Thiruvananthapuram: The torrential downpour and subsequent floods which wreaked havoc across the coast of Kerala in the past one week has finally subsided.
The Indian Meteorological Department (IMD) has predicted that Kerala is unlikely to experience heavy rainfall in the next seven to ten days. No red, orange or yellow alerts have been declared in the state today.
Some isolated areas may experience heavy rainfall. Strong winds from southwesterly direction speed reaching 45-55 kmph likely to prevail over Southwest and Central Arabian Sea.
The warning issued to fishermen has been withdrawn.
The rains which began on August 7 led to the flood situation in northern and middle Kerala.
With abatement of rains, sun brought some respite to flood-hit state on Friday as water receded in many low-lying areas and the state began to return to normalcy, even as toll in the second spell of the south-west monsoon rose to 105 with 29 missing.
The IMD has predicted that after Friday the rainfall would weaken. The depression that was formed in the Bay of Bengal is moving in the north western direction via Chhattisgarh, reducing the likelihood of rain in Kerala.
Search operations continue at Kavalappara in Malappuram and Puthumala in Wayanad, where a series of landslides wiped out two villages last week, to trace those who were feared to have been buried alive.
Holiday for some institutions
Some educational institutions in six districts will continue to remain shut on Friday owing to relief and rehabilitation work.
In Pathanamthitta's Thiruvalla taluk, all educational institutions including professional colleges will have a holiday on Friday. In other taluks of the district only institutions that are functioning as relief camps will remain shut.
In Kottayam district, all educational institutions in Changanassery, Vaikom and Kottayam taluks will remain shut. However, those institutions running as relief camps in Meenachil and Kanjirappaly taluks will also get a holiday.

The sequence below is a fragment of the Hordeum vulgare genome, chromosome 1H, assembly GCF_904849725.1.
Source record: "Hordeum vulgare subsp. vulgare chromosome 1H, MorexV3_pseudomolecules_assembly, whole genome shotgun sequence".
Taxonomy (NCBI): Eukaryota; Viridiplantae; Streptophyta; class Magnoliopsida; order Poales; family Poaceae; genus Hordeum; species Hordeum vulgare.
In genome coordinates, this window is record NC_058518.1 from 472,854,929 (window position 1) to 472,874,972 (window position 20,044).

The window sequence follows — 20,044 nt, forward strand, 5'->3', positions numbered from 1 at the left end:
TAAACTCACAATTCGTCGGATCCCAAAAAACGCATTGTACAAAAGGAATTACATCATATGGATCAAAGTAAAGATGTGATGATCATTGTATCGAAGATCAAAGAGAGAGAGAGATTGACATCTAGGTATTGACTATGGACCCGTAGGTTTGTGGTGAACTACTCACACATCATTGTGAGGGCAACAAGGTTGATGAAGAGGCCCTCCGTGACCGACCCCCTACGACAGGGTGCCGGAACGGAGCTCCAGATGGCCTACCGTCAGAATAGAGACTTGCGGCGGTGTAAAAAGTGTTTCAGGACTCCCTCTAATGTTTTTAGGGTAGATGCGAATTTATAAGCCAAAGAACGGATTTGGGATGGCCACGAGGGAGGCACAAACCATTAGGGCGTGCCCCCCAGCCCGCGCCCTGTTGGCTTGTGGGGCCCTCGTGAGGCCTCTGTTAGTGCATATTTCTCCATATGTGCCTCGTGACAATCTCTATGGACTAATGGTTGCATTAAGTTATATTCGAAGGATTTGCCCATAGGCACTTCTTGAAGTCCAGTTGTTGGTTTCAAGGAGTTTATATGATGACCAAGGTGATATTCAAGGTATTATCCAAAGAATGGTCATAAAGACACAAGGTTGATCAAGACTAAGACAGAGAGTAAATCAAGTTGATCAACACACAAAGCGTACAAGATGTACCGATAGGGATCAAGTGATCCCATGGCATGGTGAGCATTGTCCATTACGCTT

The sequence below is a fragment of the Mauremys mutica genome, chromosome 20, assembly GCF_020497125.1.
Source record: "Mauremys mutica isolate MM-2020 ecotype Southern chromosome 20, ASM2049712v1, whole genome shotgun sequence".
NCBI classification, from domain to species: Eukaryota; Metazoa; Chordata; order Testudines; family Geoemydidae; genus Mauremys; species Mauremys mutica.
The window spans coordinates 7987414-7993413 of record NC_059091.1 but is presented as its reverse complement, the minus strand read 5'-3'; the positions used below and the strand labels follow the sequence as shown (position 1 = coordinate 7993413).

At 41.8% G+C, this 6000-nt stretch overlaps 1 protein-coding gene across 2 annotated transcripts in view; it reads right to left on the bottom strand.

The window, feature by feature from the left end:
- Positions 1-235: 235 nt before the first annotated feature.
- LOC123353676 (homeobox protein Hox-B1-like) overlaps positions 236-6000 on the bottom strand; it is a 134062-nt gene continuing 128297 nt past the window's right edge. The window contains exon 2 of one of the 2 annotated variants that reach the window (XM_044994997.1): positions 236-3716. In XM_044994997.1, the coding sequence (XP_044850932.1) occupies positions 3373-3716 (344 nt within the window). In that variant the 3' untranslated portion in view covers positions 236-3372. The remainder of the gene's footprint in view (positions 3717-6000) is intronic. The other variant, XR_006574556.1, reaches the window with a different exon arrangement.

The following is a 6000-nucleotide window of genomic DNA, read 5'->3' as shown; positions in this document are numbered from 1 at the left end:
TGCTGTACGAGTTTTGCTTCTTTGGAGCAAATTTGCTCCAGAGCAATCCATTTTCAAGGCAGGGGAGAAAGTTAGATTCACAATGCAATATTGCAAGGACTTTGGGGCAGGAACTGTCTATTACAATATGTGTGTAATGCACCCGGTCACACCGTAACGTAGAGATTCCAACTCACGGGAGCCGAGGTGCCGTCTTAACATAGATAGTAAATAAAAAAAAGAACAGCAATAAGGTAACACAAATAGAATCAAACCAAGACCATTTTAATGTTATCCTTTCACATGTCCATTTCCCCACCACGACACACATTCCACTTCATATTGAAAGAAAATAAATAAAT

In Alappuzha, Ernakulam, Thrissur and Kozhikode districts only institutions which are functioning as relief camps will be shut. In Alappuzha's Kuttanad taluk all educational institutions are to remain shut for Friday.
The district administration would begin the process to rehabilitate those staying at relief camps in two weeks time. Revenue authorities and people's representatives would lead the process. However, it would be a challenge to find habitable land that does not face any threat of disasters.
Though people have started shifting to their homes in many places, there are 1,75,373 still sheltered in 1,057 relief camps across the state.
According to the government update, a total of 11,901 houses have been partially damaged and 1,115 fully damaged.
The state government had on Wednesday announced a package of flood compensation with an immediate financial aid of up to Rs 10,000 each to all calamity-hit families.
Mapping and drones
It was comparatively a sunny day at Puthumala on Thursday, where earth-movers and sniffer dogs were engaged in tracing the missing people.
Authorities have also taken the help of a mapping expert to find the seven people who went missing after a landslide struck Puthumala in Wayanad district.
Rather than randomly searching for missing people, officials are finding out the location of each person when the landslide struck and assessing to where would they have been swept away. Haritha Kerala Mission Kozhikode, Wayanad coordinator P Prakash led the mapping process.
The mapping process done by Prakash to recover the bodies of those who were killed in the landslide at Karinjola Mala in Kozhikode last year had been fruitful.
Drones were engaged in search operations at Kavalappara, where three more bodies were found on Thursday taking the death toll to 33. Twenty six people are still missing.